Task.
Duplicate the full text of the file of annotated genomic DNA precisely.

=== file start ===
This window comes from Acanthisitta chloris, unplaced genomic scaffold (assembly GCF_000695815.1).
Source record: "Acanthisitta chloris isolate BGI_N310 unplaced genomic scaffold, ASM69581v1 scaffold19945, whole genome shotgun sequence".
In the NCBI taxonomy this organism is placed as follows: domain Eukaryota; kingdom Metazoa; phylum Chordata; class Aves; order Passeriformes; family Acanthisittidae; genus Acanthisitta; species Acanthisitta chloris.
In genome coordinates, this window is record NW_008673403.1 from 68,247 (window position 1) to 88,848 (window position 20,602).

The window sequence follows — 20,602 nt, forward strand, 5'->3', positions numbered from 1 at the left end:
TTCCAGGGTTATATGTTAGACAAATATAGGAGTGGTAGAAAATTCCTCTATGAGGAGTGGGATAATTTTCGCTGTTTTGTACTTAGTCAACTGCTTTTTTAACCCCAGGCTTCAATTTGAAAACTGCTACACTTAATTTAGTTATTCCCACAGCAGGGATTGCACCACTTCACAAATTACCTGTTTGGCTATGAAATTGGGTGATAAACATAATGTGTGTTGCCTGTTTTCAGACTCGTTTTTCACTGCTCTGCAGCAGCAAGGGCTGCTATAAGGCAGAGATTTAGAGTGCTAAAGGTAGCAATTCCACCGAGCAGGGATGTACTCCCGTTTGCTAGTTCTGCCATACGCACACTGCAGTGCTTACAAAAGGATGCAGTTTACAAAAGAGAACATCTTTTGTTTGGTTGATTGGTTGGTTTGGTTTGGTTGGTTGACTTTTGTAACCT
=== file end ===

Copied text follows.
This window comes from Acanthisitta chloris, unplaced genomic scaffold (assembly GCF_000695815.1).
Source record: "Acanthisitta chloris isolate BGI_N310 unplaced genomic scaffold, ASM69581v1 scaffold19945, whole genome shotgun sequence".
In the NCBI taxonomy this organism is placed as follows: domain Eukaryota; kingdom Metazoa; phylum Chordata; class Aves; order Passeriformes; family Acanthisittidae; genus Acanthisitta; species Acanthisitta chloris.
In genome coordinates, this window is record NW_008673403.1 from 68,247 (window position 1) to 88,848 (window position 20,602).

The window sequence follows — 20,602 nt, forward strand, 5'->3', positions numbered from 1 at the left end:
TTCCAGGGTTATATGTTAGACAAATATAGGAGTGGTAGAAAATTCCTCTATGAGGAGTGGGATAATTTTCGCTGTTTTGTACTTAGTCAACTGCTTTTTTAACCCCAGGCTTCAATTTGAAAACTGCTACACTTAATTTAGTTATTCCCACAGCAGGGATTGCACCACTTCACAAATTACCTGTTTGGCTATGAAATTGGGTGATAAACATAATGTGTGTTGCCTGTTTTCAGACTCGTTTTTCACTGCTCTGCAGCAGCAAGGGCTGCTATAAGGCAGAGATTTAGAGTGCTAAAGGTAGCAATTCCACCGAGCAGGGATGTACTCCCGTTTGCTAGTTCTGCCATACGCACACTGCAGTGCTTACAAAAGGATGCAGTTTACAAAAGAGAACATCTTTTGTTTGGTTGATTGGTTGGTTTGGTTTGGTTGGTTGACTTTTGTAACCT